But, even if there had been an observance of judicial forms, it would still have been illegal. The high court of the imperial parliament had originally, and it still, to some extent, retains a regular judicial authority and penal jurisdiction; and not only impeachments, but bills of attainder, and bills of pains and penalties, are relics and memorials of a more ample pre-existing state of this authority. But colonial legislatures never had, nor were, meant to have judicial authority; they are created for the express and particular purpose of making laws, and for that only; and it is, and must be, one primary rule of the colonial system to keep the legislative and judicial powers throughout the colonies distinct. In Lower Canada this point had been decided. In 1814, and for some time afterwards, there were attempts, on the part of the Assembly, to impeach some officers of the crown before the legislative council; but the opinion of the judges of Lower Canada was called for by the Crown, and was pronounced and acted upon, that there was nothing in the constitution of the legislative council on which any judicial power could be founded, or from which it could be derived. These proceedings are referred to, and stated in the report of the commissioners who were sent to Lower Canada in 1835. In the case, however, which is under consideration, the Governor-General in Council, who has been temporarily substituted for the assembly and legislative council, by one dash of legislative power, impeaches, tries, and sentences to banishment, under penalty of death, sixteen supposed offenders, who are never to hear of this proceeding having commenced in the council until it is over.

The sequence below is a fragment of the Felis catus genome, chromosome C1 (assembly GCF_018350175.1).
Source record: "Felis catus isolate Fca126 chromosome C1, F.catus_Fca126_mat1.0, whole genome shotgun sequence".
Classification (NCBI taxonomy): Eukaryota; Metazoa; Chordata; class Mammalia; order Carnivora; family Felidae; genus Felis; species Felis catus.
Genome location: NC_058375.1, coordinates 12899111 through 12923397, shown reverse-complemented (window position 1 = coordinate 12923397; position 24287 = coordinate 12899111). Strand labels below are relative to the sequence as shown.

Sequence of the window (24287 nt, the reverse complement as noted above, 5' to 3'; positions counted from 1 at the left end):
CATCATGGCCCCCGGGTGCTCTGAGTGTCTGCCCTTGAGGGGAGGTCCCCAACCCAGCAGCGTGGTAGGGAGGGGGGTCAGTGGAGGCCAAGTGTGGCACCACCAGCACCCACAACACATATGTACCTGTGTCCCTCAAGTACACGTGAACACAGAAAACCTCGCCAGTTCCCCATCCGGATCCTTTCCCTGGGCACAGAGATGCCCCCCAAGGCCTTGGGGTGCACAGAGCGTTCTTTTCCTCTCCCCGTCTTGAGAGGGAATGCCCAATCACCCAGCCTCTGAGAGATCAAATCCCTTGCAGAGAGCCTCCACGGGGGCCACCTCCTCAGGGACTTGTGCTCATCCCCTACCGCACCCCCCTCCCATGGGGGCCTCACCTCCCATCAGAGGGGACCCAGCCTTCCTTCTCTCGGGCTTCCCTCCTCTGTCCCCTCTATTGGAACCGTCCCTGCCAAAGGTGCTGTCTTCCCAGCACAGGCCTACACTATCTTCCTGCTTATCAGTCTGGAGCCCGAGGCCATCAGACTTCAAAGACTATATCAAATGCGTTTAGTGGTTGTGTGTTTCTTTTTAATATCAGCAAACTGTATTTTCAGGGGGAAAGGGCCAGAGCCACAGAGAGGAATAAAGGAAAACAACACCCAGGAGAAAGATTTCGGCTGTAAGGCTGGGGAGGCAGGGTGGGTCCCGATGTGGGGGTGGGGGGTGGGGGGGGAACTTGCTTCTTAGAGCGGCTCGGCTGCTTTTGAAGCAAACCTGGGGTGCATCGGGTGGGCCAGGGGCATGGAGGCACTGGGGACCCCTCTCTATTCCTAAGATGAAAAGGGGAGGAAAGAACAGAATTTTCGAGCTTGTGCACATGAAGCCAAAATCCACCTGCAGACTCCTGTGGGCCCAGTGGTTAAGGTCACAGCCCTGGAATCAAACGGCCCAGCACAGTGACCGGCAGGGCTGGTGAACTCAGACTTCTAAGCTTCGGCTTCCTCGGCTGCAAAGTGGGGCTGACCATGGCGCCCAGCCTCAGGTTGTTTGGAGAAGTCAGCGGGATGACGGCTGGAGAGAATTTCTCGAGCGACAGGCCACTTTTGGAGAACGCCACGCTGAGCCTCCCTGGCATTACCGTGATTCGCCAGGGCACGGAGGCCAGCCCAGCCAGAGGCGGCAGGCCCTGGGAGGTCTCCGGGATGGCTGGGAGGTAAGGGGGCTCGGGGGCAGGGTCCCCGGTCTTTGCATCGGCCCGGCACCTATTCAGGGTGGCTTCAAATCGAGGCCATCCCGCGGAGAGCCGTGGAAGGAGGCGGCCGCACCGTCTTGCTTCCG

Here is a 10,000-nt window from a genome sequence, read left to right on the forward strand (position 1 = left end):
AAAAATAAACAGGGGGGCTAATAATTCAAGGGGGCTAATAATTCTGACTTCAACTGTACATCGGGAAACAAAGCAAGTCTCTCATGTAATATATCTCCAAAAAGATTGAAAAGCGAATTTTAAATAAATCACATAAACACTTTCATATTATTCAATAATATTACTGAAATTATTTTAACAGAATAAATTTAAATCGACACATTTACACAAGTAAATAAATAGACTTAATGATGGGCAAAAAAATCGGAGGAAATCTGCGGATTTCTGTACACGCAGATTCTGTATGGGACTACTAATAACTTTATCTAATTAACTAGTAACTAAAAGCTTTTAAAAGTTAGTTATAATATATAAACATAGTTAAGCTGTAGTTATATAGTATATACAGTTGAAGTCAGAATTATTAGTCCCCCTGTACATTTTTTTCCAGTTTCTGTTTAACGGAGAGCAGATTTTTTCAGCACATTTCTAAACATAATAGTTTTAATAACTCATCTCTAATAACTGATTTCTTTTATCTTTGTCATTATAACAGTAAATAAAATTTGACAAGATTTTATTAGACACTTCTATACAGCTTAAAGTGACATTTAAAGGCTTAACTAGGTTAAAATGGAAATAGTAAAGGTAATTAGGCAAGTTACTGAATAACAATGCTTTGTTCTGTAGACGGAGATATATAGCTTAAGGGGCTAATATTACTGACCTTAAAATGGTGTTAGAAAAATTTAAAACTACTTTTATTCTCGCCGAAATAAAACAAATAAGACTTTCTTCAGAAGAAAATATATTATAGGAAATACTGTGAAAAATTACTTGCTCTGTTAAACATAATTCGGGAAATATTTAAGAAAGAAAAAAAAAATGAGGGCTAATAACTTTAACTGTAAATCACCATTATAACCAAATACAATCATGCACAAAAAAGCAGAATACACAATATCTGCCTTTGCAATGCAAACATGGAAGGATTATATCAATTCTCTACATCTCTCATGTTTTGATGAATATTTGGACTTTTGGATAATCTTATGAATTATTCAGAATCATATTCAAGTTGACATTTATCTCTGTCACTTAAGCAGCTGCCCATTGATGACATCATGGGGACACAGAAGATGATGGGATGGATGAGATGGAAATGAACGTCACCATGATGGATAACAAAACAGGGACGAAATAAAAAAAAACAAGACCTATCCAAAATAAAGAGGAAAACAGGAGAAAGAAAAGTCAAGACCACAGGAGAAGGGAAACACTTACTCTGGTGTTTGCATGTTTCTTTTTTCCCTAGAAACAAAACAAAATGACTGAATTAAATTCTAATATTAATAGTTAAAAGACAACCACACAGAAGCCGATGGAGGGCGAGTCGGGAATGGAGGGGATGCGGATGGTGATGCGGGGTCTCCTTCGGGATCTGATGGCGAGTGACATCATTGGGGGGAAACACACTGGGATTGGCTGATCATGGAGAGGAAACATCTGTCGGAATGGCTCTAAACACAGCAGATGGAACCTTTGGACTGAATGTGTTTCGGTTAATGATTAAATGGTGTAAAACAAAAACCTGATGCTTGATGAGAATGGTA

The legislature of Lower Canada, which was incapable of entertaining any impeachment against any single person, certainly could not have done, in one morning, to sixteen persons, more than it would have been lawful for it to have done by sixteen impeachments after a regular and technical process on each of them : but the present Governor and Council have done this; and yet it may be further affirmed, had not only not more, but have clearly not so much power as the suspended legislature.

It is attempted, indeed, perpetually to raise the impression that a dictatorial power, something beyond the powers of the suspended legislature, was imparted by the imperial parliament to the Governor-General in Council. But that assertion is in contradiction, not only to the words, but to the spirit of the 1 Vic. c. 9.

By the first section of that act, it is recited that temporary provision for the government of the Province is to be made, in order that the imperial parliament may make